Well to say it was a mixed week of Weather would be putting it Mildly to say the least. There were blasts of Sunshine, a lot of Humidity, some of the heaviest Thunder showers we have seen in a very long time, which left many places flooded and premises damaged, coupled with very strong claps of Thunder and lightning, however we can’t complain as up to now we have been blessed with gorgeous Sunshine which enabled farmers to get their Silage done so easily and turf was brought home extra early this year with little or no bother, so we have a lot to be grateful for.

Well DOLLY DAY in Listowel last Saturday turned out to be a wonderful success and if Photos are anything to go by it seems there was quite a few Male Dolly’s there too all dressed up in their Blonde wigs, Cowboy Hats, Jeans and extravagant outfits, all for a great cause namely Kerry Hospice and Comfort Chemo Kerry. The total number of Dolly’s was 1,137 which indeed was incredible, lets hope it’s broken the World Record. Well done to all the dedicated organisers and indeed to all those who took the time out to be there in their style.

Sunday July 2nd sees the Athea Horse-Pony Races taking place in Glenagower, with kind permission of the O’Keeffe Family. Hopefully it will be a fine day for the event and that families will enjoy the Day of Racing.

I wonder has anyone like myself nearly got mowed down recently by speeding vehicles. I was walking to the village the other morning and at that treacherous bend beyond the sewerage gate a car passed coming from Glin direction at a decent speed, whereas a van coming out from Athea was lifting both vehicles crossing each other out left me Pinned to the ditch as far in as I could go. I really think there is going to be a serious accident there. Maybe a sign should be erected saying DANGEROUS BEND or something to that effect. Some walkers now are even crossing over to the left before the bend to stay safe I’m told. Of course I could go on and on bringing the Bridge in the village into the same category of speed, maybe Speed Ramps would help there, especially when kids are going to school and some now cycling. Now I have my Rant said for this week.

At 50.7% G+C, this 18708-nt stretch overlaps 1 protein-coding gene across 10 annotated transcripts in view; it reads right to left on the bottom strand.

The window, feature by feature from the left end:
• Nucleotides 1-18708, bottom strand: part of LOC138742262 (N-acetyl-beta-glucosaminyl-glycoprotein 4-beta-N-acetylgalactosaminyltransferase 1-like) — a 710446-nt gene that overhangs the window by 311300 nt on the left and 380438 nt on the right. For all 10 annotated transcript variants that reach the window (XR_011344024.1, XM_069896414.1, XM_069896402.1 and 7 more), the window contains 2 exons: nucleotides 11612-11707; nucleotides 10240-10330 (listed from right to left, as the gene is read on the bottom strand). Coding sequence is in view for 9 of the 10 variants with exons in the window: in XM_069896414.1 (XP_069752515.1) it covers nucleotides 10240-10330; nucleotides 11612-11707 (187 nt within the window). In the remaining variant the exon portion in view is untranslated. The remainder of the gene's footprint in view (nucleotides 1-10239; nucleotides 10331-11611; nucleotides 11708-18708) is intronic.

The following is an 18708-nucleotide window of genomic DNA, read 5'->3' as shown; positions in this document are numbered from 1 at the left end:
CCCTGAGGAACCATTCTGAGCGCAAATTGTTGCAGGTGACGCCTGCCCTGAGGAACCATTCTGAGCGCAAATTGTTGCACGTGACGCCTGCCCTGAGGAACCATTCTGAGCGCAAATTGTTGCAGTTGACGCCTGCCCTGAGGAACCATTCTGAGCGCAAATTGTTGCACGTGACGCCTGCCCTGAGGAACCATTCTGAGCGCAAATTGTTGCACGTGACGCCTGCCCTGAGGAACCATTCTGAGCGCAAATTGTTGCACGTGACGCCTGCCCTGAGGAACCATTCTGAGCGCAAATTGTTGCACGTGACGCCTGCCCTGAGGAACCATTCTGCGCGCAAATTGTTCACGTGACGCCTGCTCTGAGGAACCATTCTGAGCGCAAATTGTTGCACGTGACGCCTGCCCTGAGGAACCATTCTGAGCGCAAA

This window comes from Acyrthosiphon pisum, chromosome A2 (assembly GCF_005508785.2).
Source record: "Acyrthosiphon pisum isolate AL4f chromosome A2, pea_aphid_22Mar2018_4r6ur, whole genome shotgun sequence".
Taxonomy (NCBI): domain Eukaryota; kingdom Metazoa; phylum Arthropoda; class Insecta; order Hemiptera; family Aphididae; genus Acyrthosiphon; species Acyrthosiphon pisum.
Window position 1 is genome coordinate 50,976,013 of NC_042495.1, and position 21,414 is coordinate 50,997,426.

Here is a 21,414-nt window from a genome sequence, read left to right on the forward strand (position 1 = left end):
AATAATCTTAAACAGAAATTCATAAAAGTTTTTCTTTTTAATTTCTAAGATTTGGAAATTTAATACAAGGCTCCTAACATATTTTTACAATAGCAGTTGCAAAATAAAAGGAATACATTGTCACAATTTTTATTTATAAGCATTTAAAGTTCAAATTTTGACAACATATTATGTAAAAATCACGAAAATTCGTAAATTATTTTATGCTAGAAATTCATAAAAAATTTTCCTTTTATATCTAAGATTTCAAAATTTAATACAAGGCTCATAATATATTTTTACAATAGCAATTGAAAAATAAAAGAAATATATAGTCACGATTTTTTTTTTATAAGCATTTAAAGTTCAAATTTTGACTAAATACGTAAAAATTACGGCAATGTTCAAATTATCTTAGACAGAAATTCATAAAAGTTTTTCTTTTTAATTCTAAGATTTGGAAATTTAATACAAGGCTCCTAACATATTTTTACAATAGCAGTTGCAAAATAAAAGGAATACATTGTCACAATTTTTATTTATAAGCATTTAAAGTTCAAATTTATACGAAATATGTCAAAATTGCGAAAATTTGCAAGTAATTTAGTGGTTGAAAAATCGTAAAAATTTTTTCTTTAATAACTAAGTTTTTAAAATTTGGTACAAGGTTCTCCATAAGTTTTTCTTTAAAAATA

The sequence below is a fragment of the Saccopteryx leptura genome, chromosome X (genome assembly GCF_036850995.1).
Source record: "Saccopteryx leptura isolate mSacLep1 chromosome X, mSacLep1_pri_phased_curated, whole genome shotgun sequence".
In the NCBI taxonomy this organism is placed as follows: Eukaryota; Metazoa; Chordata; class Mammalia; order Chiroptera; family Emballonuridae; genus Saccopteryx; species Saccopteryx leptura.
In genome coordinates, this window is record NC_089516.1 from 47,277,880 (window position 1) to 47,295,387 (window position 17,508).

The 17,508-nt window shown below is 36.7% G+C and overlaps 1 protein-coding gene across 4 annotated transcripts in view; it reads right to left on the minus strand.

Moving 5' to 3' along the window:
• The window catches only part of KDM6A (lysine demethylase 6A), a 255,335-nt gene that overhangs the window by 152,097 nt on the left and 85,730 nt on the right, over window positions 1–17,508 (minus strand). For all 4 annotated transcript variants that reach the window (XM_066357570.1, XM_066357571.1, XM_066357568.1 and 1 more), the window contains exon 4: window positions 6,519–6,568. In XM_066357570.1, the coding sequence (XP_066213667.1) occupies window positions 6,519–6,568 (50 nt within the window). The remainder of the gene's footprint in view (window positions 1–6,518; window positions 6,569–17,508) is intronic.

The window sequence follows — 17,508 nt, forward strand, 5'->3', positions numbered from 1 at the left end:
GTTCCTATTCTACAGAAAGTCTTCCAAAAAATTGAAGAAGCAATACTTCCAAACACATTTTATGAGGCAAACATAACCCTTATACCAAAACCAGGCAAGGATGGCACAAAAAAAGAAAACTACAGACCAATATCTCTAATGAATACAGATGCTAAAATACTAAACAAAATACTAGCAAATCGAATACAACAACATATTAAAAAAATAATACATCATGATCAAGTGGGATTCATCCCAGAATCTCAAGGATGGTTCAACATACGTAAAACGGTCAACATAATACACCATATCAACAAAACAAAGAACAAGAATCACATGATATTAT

You’ve got to do your own GROWING, no matter how Tall your Grandfather was.


Comments Off on Kathleen’s Corner-27/06/2023 more...

By Carrig Side-27/06/2023

By Tom Aherne

HERITAGE NEWS: St. Kieran’s Heritage Association hosted the launch of the revised booklet  William Smith O’Brien, the unlikely revolutionary by author John Hough at Ardagh Community Centre on Friday night last before an enthusiastic attendance. The booklet has 36 pages and 15 photographs and makes interesting reading. It includes an introduction to his O’Brien family background. His early political career and his role in the famine.  His conversion to repeal. The 1848 Revolt, its aftermath. The legacy of the Young Irelanders and of O’Brien. The book also recalls the 1998 commemoration  to mark the 150th anniversary of the rebellion. A plaque was unveiled  by Brian O’Brien his great, great grandson on the entrance wall to Cahermoyle House on Friday, July 31.